One of the main reasons we booked a month in our former home town in College Station, Texas was that we planned to remove our old flooring and install new flooring. I have experience in laying flooring so I was up for the task even though I knew the RV flooring would be quite challenging due to how the flooring was initially laid and because of all the intricate cuts required.
Why are we replacing our flooring? Well we are replacing our flooring to address three different issues.
- When we first bought the RV there was evident water damage in our hallway because the previous owner apparently left the windows open during a rainstorm. We had replaced the rippled wall covering some years ago with some wainscoting while in Red Bay Alabama. We were certain there was also some water damaged wood below those two hall windows.
- We have one engineered tile in our hallway that had “domed or bubbled up” that really needs to be replaced.
- We have several places that “creak” when we walk on the floor which needs to be addressed.
Our current flooring has been discontinued so there went my idea of working in only the hallway to replace the flooring with its exact style.. So we will replace all our fabricated wood flooring and while we are at it we will remove a lot of the carpet and convert it to fabricated tile flooring as well. This will make Sharon happy as she hates the carpet. I felt mixed about carpet as I love it in the bedroom but could certainly be happier with less of it in the living space.Phase 1 will be replacing the flooring and phase 2 will be carpet replacement (which we will do another day).
As most of you may know, flooring in an RV is laid down on the floor before any of the interior cabinetry or furniture is put in. Some people simply install new flooring overtop the old flooring but this would not only add additional weight to our RV it also wouldn’t solve the wood rot or creaking sounds in the sub-floor.Therefore we decided to rip out the old flooring to reveal what lies beneath it…
Accomplishing the job can be done much more efficiently with the right tools and I certainly didn't have all I would need. I figured my options would be to rent the necessary tools or purchase some to do the job right. I will explain how I used these tools later on. I ended up buying the two tools below as rent options were overpriced or in the case of the toe kick saw not an option. .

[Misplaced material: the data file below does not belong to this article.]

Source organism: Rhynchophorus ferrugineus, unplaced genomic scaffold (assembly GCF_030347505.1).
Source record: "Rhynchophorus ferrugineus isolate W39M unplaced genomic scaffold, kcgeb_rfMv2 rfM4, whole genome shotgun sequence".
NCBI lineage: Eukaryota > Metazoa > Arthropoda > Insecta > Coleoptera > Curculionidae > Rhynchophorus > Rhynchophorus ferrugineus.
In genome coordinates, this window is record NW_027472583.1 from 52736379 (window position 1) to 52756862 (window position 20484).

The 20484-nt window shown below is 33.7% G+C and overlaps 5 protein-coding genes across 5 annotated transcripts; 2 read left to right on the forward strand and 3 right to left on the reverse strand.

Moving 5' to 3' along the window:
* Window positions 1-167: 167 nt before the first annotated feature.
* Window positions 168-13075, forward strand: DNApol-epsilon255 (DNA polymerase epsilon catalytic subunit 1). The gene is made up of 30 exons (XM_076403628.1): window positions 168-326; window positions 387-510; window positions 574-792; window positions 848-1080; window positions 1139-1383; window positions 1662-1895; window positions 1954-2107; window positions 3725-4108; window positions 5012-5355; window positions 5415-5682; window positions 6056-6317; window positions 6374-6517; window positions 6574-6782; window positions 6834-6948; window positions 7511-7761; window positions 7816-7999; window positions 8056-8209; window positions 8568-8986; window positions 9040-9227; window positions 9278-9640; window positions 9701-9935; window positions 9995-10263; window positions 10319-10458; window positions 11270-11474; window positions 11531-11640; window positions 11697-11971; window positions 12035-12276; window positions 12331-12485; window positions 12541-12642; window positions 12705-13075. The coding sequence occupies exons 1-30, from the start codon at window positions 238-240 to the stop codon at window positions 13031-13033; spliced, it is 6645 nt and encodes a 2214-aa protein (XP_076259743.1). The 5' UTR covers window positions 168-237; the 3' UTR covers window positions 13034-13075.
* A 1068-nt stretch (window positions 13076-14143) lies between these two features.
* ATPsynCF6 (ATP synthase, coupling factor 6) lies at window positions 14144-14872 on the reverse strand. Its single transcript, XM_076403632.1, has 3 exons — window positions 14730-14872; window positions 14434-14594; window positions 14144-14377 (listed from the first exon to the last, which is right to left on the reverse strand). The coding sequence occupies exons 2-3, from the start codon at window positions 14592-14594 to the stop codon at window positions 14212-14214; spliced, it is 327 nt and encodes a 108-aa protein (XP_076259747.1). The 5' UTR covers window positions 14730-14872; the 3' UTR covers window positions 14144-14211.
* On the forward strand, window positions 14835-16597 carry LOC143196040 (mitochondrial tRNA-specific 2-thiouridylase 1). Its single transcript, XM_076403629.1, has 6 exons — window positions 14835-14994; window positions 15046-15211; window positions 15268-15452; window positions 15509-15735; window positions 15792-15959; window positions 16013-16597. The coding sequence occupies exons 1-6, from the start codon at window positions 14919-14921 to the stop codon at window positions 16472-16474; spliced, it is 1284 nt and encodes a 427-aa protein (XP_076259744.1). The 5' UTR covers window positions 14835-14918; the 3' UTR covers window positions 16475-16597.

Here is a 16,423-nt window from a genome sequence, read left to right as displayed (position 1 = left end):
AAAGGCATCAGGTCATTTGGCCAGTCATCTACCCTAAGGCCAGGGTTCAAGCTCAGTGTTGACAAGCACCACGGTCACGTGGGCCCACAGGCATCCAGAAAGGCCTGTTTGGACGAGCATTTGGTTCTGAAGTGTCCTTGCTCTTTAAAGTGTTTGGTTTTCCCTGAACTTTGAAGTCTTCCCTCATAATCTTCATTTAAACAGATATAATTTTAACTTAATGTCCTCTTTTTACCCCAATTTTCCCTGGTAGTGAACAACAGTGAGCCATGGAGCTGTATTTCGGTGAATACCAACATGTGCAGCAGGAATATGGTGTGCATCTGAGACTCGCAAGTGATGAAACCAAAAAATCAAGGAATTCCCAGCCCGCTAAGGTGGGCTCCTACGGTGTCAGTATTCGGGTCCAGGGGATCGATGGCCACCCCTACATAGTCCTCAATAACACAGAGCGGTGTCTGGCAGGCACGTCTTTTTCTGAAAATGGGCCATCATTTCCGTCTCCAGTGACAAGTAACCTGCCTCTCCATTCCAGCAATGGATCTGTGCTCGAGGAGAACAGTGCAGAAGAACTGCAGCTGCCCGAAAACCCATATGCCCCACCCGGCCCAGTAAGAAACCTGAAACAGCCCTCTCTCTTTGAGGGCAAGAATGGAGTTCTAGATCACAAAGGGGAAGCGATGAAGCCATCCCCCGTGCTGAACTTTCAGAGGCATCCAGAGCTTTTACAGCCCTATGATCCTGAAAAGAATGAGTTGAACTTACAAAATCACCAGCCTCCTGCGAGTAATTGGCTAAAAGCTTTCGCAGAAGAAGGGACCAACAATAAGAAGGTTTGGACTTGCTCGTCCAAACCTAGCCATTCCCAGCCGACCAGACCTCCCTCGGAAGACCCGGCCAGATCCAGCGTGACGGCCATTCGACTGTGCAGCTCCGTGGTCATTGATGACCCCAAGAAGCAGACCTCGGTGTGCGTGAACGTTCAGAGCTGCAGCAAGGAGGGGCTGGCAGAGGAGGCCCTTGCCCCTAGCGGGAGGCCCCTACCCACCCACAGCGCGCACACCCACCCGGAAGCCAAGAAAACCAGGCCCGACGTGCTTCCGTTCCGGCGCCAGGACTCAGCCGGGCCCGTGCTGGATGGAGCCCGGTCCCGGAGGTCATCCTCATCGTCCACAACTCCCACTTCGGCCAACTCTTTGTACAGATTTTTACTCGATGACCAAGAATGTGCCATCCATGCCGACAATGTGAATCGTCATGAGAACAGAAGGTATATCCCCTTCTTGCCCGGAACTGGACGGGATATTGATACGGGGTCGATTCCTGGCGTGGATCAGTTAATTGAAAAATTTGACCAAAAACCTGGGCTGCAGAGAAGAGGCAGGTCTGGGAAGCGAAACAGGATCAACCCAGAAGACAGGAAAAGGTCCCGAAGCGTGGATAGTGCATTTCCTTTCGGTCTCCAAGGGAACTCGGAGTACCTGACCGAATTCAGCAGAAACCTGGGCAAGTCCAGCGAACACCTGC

- Toe Kick Saw – used to cut flush against the existing walls and cabinetry
- Multi-Tool – used to cut corners and other difficult to cut areas as well as utilizing it for its oscillating scraper capabilities
Other tools that I have that are going to be needed are:
- Rubber Mallet
- Pry Bar
- good quality 6 inch joint knife
- Large Pliers or Capet Staple Remover
- Phillips Head Screwdriver
- Electric Drill
- Specialty bits for extracting specialty screws/bolts
- Skill Saw with carbide tipped blade
- Extra cutting blades for the multi-tool
- 2 or 4 foot level (I had both already) – also serves as a straight edge
- Box Cutter with extra blades
- Chalk Line
- Tape Measurer
- Dust Mask and Safety Goggles
This blog is long enough so I delve into more details in the next blog or two explaining why I needed these tools and how they were useful. I realize it will be tedious back breaking work but I feel it will be worth it in the end!
NOTE: We are currently in our former home town, College Station until May 7th. My plan is to replace our flooring and have a little fun along the way…